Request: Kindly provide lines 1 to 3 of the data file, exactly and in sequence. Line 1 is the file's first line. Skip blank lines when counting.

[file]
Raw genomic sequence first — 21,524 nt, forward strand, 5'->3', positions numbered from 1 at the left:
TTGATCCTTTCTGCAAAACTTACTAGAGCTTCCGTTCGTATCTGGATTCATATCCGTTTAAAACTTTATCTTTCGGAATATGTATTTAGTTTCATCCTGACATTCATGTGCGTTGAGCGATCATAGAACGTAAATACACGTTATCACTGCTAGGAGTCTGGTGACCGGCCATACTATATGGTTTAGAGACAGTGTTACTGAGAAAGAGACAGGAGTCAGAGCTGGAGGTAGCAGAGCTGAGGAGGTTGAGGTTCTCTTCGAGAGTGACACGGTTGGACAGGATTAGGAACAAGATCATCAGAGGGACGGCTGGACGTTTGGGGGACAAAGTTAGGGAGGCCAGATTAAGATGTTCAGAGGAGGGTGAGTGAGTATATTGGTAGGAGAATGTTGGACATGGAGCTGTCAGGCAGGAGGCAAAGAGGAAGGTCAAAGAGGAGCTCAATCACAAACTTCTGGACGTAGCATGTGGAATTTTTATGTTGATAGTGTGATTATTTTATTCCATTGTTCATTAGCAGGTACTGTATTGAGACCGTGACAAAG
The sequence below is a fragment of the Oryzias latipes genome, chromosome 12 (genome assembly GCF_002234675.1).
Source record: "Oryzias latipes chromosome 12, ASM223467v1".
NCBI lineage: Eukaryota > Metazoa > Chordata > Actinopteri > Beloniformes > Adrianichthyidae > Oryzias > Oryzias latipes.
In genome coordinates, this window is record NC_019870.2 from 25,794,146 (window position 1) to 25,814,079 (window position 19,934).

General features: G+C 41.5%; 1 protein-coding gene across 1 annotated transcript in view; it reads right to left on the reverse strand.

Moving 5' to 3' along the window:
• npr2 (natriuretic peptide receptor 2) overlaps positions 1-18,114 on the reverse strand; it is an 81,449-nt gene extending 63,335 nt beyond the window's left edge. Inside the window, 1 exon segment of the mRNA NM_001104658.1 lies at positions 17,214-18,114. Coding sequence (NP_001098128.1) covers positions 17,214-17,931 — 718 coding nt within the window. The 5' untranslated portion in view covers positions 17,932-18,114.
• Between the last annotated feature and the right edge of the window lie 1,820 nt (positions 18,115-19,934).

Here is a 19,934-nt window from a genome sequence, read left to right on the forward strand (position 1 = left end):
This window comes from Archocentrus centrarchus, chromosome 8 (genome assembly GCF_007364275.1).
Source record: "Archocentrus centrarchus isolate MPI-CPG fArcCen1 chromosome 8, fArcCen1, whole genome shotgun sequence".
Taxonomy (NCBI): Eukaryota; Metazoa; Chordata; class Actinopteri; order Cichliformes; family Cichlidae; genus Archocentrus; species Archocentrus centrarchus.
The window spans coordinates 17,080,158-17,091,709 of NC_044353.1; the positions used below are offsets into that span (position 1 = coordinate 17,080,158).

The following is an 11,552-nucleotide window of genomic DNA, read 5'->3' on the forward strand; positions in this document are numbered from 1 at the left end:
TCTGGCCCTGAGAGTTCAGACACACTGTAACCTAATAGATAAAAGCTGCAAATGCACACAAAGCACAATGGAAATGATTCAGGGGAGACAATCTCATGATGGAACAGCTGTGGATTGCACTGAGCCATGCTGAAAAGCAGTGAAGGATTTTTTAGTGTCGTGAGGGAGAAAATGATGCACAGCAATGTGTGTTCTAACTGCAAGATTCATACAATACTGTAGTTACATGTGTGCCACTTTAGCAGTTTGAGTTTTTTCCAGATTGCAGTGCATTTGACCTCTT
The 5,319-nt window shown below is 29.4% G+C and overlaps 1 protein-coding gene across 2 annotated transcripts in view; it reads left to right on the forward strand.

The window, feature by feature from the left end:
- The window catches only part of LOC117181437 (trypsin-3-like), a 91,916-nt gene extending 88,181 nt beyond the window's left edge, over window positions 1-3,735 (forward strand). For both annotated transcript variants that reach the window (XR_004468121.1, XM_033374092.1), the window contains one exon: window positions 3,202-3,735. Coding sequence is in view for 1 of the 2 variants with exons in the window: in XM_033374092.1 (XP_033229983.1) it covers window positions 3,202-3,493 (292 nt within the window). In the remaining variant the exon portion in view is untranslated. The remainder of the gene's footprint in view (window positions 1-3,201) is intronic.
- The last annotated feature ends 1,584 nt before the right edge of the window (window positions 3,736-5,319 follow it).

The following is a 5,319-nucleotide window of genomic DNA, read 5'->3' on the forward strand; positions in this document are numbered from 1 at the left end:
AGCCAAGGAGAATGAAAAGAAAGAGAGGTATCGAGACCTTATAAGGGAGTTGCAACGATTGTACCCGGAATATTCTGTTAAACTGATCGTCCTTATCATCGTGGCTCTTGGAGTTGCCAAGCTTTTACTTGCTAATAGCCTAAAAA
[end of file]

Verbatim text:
Raw genomic sequence first — 21,524 nt, forward strand, 5'->3', positions numbered from 1 at the left:
TTGATCCTTTCTGCAAAACTTACTAGAGCTTCCGTTCGTATCTGGATTCATATCCGTTTAAAACTTTATCTTTCGGAATATGTATTTAGTTTCATCCTGACATTCATGTGCGTTGAGCGATCATAGAACGTAAATACACGTTATCACTGCTAGGAGTCTGGTGACCGGCCATACTATATGGTTTAGAGACAGTGTTACTGAGAAAGAGACAGGAGTCAGAGCTGGAGGTAGCAGAGCTGAGGAGGTTGAGGTTCTCTTCGAGAGTGACACGGTTGGACAGGATTAGGAACAAGATCATCAGAGGGACGGCTGGACGTTTGGGGGACAAAGTTAGGGAGGCCAGATTAAGATGTTCAGAGGAGGGTGAGTGAGTATATTGGTAGGAGAATGTTGGACATGGAGCTGTCAGGCAGGAGGCAAAGAGGAAGGTCAAAGAGGAGCTCAATCACAAACTTCTGGACGTAGCATGTGGAATTTTTATGTTGATAGTGTGATTATTTTATTCCATTGTTCATTAGCAGGTACTGTATTGAGACCGTGACAAAG
The sequence below is a fragment of the Oryzias latipes genome, chromosome 12 (genome assembly GCF_002234675.1).